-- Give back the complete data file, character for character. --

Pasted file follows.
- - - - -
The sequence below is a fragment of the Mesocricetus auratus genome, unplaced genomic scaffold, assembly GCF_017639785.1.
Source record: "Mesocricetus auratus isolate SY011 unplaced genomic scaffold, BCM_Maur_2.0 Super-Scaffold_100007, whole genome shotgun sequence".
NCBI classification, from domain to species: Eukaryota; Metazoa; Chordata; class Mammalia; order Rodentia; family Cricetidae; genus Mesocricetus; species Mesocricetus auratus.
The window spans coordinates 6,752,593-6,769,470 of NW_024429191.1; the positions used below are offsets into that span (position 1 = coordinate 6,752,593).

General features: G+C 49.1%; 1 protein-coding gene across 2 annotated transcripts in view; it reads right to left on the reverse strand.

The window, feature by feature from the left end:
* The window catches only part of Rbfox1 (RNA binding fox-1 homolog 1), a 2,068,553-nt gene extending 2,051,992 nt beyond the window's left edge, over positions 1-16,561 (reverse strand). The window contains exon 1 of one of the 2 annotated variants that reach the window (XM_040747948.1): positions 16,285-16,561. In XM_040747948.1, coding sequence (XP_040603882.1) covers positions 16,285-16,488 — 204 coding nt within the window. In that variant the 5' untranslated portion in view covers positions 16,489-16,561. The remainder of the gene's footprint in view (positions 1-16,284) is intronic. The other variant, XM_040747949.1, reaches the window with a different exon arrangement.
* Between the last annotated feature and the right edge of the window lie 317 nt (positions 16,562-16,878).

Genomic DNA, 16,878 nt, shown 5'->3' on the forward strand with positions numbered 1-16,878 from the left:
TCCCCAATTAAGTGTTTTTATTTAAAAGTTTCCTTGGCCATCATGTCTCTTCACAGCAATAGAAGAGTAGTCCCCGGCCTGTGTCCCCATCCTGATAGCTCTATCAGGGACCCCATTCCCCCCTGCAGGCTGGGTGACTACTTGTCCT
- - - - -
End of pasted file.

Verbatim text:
The sequence below is a fragment of the Mesocricetus auratus genome, unplaced genomic scaffold, assembly GCF_017639785.1.
Source record: "Mesocricetus auratus isolate SY011 unplaced genomic scaffold, BCM_Maur_2.0 Super-Scaffold_100007, whole genome shotgun sequence".
NCBI classification, from domain to species: Eukaryota; Metazoa; Chordata; class Mammalia; order Rodentia; family Cricetidae; genus Mesocricetus; species Mesocricetus auratus.
The window spans coordinates 6,752,593-6,769,470 of NW_024429191.1; the positions used below are offsets into that span (position 1 = coordinate 6,752,593).

General features: G+C 49.1%; 1 protein-coding gene across 2 annotated transcripts in view; it reads right to left on the reverse strand.

The window, feature by feature from the left end:
* The window catches only part of Rbfox1 (RNA binding fox-1 homolog 1), a 2,068,553-nt gene extending 2,051,992 nt beyond the window's left edge, over positions 1-16,561 (reverse strand). The window contains exon 1 of one of the 2 annotated variants that reach the window (XM_040747948.1): positions 16,285-16,561. In XM_040747948.1, coding sequence (XP_040603882.1) covers positions 16,285-16,488 — 204 coding nt within the window. In that variant the 5' untranslated portion in view covers positions 16,489-16,561. The remainder of the gene's footprint in view (positions 1-16,284) is intronic. The other variant, XM_040747949.1, reaches the window with a different exon arrangement.
* Between the last annotated feature and the right edge of the window lie 317 nt (positions 16,562-16,878).

Genomic DNA, 16,878 nt, shown 5'->3' on the forward strand with positions numbered 1-16,878 from the left:
TCCCCAATTAAGTGTTTTTATTTAAAAGTTTCCTTGGCCATCATGTCTCTTCACAGCAATAGAAGAGTAGTCCCCGGCCTGTGTCCCCATCCTGATAGCTCTATCAGGGACCCCATTCCCCCCTGCAGGCTGGGTGACTACTTGTCCT